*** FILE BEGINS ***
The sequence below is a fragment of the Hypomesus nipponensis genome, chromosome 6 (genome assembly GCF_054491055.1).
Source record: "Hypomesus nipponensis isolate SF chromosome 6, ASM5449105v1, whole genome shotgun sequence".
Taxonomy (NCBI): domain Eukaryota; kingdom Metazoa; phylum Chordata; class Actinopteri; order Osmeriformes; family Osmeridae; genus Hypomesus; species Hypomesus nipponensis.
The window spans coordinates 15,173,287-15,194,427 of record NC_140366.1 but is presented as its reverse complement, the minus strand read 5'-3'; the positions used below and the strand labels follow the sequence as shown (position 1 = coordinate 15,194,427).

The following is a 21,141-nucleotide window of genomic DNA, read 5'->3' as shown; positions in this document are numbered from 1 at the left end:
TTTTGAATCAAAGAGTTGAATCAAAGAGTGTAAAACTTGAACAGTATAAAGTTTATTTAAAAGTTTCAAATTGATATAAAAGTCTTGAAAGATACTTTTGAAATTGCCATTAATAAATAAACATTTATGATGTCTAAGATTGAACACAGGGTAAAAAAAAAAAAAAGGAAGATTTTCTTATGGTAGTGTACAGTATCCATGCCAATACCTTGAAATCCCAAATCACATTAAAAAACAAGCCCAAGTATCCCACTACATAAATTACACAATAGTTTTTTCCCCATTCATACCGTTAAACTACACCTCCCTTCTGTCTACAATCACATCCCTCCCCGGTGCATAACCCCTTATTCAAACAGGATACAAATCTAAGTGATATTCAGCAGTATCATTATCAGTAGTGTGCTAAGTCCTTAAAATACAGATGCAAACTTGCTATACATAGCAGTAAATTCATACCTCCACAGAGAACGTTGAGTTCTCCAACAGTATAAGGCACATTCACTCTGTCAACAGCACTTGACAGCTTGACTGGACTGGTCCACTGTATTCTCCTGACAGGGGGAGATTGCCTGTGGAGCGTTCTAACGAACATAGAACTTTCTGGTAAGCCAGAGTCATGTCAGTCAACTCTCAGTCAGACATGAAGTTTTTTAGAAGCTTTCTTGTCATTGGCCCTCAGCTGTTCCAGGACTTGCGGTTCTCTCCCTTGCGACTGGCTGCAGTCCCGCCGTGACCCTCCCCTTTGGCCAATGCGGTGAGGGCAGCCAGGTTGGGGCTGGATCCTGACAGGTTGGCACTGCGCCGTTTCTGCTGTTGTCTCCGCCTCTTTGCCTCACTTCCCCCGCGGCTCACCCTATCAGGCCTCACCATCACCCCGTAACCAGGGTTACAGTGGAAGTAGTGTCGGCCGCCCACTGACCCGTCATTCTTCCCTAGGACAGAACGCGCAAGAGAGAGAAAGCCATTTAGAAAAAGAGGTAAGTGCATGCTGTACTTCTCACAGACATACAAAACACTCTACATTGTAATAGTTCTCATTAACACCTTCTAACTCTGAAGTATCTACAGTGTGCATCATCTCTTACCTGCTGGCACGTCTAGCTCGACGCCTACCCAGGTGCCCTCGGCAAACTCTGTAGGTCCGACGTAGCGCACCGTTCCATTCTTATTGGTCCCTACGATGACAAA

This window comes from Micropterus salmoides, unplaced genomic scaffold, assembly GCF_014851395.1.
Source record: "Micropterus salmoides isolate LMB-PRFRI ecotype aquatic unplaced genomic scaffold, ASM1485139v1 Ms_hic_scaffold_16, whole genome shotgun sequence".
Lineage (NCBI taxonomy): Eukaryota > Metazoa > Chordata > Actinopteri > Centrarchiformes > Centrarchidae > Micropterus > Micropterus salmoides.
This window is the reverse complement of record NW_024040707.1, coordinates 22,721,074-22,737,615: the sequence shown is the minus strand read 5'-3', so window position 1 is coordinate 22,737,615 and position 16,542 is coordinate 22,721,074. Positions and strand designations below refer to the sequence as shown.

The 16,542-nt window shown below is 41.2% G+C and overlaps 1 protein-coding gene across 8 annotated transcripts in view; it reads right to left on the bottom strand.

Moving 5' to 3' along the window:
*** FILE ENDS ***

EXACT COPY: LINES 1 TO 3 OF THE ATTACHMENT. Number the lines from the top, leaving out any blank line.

The sequence below is a fragment of the Hypomesus nipponensis genome, chromosome 6 (genome assembly GCF_054491055.1).
Source record: "Hypomesus nipponensis isolate SF chromosome 6, ASM5449105v1, whole genome shotgun sequence".
Taxonomy (NCBI): domain Eukaryota; kingdom Metazoa; phylum Chordata; class Actinopteri; order Osmeriformes; family Osmeridae; genus Hypomesus; species Hypomesus nipponensis.